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News & Events for the Smith College Community
Campus Life November 9, 2021

People News November 2021

Three students with backpacks walking away from the camera

Carrie Baker, Sylvia Dlugasch Bauman Chair of American Studies and Professor of the Study of Women and Gender, spoke in November at the annual United States Supreme Court Review Conference at Western New England University School of Law.

Paul Joseph López Oro, assistant professor of Africana studies, spoke in October at Rice University’s Center for African and African American Studies on “Garifuna/Black Caribs: Maroon Geographies of Indigenous Blackness.”

Laura RauscherLaura Rauscher, director of disability services, was a panelist for a November virtual discussion, “From Generation to Generation: The Changing Language of Disability,” hosted by New England Public Media. 

Loretta Ross, associate professor of the study of women and gender, spoke recently at Northwestern University on “Reproductive Justice as a Human Right” as part of a quarterly series focusing on Black feminist theory and practice in reproductive justice.

“Sky Gazing,” a book by Meg Thacher, senior laboratory instructor in astronomy, is a finalist for the American Association for the Advancement of Science’s Hands-on Science Book Award.

Sky Gazing cover with an illustration of two children pointing at the constellationsResearch by Steven Williams, Gates Professor of Biological Sciences, on “Development of a novel real-time polymerase chain reaction assay for the sensitive detection of Schistosoma japonicum in human stool” was published in October in Global Public Health.

Michel Ruiz Fuentes ’24 published “The INSPIRE U2 Program: Student Reflections on Data Science and Training” in October in R-bloggers.  

Symone Gosby ’15 was a panelist for “Why Are We Not Equal? New Disruptors: Gender and Equality,” sponsored in October by the Asia Society Korea Youth program. Gosby, who is coordinator of generation equality engagement at the United Nations Foundation, majored in East Asian studies at Smith.

Dayna Snell M.S.W. ’06 was the guest speaker in October for “Plainville Unites: A Celebration and Conversation About Diversity and Inclusion Here at Home.” Snell, who is founder and director of the Queen Ann Nzinga Center in New Britain, Connecticut, is a program supervisor for the Connecticut Department of Children and Families.

Demaris Mills ’03 has been appointed president of Integrated DNA Technologies. Mills—who earned her Smith degree in economics and French studies, and an M.B.A. from Harvard University—most recently served as president of Phenomenex.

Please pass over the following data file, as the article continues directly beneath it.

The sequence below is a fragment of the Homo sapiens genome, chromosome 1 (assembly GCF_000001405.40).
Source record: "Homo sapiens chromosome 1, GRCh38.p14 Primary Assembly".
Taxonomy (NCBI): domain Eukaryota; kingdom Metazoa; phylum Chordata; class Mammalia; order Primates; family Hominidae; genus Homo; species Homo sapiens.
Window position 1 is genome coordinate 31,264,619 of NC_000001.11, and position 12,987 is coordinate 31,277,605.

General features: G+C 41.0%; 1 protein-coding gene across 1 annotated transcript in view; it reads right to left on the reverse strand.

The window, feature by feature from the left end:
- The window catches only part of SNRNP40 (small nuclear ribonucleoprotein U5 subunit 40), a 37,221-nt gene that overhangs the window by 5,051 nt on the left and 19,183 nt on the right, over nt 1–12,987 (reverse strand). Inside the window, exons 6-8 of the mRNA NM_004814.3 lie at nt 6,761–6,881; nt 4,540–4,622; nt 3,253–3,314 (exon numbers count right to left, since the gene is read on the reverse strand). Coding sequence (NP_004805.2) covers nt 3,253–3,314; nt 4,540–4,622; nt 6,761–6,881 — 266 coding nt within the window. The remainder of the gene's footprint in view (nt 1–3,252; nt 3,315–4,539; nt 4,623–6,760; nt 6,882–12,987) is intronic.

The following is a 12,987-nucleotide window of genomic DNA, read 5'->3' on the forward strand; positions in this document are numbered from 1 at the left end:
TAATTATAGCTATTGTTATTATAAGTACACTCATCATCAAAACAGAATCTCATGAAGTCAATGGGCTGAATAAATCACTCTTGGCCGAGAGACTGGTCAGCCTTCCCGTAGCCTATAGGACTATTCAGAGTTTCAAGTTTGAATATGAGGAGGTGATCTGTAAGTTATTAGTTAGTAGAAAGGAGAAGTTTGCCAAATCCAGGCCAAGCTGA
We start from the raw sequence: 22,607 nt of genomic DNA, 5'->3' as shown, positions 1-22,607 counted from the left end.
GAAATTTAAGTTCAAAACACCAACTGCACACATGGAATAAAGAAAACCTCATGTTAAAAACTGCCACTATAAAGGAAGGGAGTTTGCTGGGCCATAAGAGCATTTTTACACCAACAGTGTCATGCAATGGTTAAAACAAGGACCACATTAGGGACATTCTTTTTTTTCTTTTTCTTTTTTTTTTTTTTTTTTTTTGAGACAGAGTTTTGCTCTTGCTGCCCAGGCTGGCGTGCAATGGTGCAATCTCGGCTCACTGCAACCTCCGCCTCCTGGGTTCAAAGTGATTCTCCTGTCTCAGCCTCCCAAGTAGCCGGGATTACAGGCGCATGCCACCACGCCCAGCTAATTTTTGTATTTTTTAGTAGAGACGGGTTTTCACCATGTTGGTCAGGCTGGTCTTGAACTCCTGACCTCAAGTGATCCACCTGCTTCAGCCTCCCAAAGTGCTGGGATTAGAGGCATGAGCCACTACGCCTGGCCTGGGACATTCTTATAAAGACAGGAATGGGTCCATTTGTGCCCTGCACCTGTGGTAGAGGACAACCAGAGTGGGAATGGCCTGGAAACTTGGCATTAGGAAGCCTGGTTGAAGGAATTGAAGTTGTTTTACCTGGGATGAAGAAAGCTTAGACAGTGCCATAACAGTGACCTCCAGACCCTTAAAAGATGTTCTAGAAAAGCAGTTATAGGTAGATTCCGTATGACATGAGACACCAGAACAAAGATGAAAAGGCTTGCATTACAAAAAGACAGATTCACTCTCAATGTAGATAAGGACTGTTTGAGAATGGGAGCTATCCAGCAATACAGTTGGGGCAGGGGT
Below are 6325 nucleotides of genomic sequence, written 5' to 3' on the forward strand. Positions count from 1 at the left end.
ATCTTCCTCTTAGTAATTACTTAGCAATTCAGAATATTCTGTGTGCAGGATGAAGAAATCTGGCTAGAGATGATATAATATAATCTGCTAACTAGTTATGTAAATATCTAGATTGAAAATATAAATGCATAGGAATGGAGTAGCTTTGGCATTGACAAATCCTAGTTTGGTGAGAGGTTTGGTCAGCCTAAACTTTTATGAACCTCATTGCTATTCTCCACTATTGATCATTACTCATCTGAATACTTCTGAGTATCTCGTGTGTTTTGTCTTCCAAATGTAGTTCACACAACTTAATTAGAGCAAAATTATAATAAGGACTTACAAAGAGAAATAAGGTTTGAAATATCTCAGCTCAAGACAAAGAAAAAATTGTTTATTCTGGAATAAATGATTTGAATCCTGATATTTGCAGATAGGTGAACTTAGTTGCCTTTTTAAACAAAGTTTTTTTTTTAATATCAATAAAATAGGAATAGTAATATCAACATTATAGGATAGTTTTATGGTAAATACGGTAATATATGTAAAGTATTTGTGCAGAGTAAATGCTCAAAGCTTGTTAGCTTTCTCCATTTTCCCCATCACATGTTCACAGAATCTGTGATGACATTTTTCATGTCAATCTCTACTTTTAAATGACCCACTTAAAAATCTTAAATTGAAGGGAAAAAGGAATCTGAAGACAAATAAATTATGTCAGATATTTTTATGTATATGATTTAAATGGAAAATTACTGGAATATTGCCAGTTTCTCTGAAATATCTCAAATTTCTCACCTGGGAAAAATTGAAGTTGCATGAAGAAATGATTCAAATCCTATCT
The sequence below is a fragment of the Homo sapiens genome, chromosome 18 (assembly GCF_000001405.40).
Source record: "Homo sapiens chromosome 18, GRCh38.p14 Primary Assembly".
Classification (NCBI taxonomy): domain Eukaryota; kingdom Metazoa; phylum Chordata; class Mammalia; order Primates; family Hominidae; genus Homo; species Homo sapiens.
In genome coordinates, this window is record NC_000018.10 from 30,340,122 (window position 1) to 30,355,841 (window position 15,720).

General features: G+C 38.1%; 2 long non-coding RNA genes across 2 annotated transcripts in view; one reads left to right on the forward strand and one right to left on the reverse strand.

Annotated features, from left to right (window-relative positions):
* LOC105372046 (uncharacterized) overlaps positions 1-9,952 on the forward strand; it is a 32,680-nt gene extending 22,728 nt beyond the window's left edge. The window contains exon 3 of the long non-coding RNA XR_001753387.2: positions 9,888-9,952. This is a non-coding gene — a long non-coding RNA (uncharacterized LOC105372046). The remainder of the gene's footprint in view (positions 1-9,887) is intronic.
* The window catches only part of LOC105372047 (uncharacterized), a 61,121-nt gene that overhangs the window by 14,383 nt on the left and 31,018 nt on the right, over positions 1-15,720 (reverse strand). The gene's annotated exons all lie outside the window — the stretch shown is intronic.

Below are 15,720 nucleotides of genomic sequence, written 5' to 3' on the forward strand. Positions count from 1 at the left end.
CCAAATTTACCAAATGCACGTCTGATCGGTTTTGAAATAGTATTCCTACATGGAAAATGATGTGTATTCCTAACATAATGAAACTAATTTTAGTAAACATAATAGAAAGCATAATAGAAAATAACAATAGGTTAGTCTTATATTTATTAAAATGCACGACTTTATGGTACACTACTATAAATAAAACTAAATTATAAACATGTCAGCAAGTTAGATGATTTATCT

Allison Share ’98 has been appointed director of Congressional affairs for the National Endowment for the Humanities. A former senior policy adviser and counsel for U.S. Rep. Dan Kildee of Michigan, Share earned a degree in history from Smith and a law degree from Vermont Law School.

Lisa Gardiner ’95 was a panelist in October for “Creative Ways to Communicate about Climate Change,” sponsored by the Boulder Public Library. Gardiner, an author and educator, majored in geology at Smith and earned a doctorate in geological sciences from Georgia University.

Juliana Smoot ’89 has been named chief development officer for the city of Detroit. A former chief fundraiser for President Barack Obama, Smoot is co-founder of Blue Lake Strategies public affairs consulting firm. She earned her Smith degree in government. 

Dr. June Almenoff ’78 was named to the board of directors of Tenax pharmaceutical company. Almenoff, who is currently chief scientific officer for RedHill Biopharma, majored in biochemistry at Smith and earned Ph.D. and M.D. degrees from Mt. Sinai Medical School.

The Rise program, co-founded by Wendy Schmidt ’77, announced its first cohort of 100 Rise Global winners. The program awards higher education scholarships, career development funds and project grants to teens around the world. Schmidt, who is president of the Schmidt Family Foundation, majored in sociology at Smith and earned a master’s degree in journalism from the University of California Berkeley.

Attorney and author Cheryl Brown Wattley ’75 is the recipient of a Legacy Award from the Juanita J. Craft Civil Rights House and Museum Steering Committee for her contributions to the understanding and promotion of civil rights. Wattley, who earned a degree in sociology at Smith and a law degree from Boston University, is director of experiential education for University of North Texas at Dallas College of Law.

Becky Gillan ’73 is the recipient of the Mary Award, the League of Women Voters of Greenwich Connecticut’s highest honor, for her work on voting rights research and with community organizations. Gillan—who earned a degree in economics from Smith and an M.B.A. from the Amos Tuck School at Dartmouth—worked as senior vice president for research for AARP and is currently a marketing and research consultant for the Diamond Producers Association.

Patricia Klingenstein ’51 was named a Living Landmark by the New York Landmarks Conservancy for her work as a “devoted community leader, volunteer, education advocate, fundraiser and philanthropist.” Klingenstein majored in English language and literature at Smith.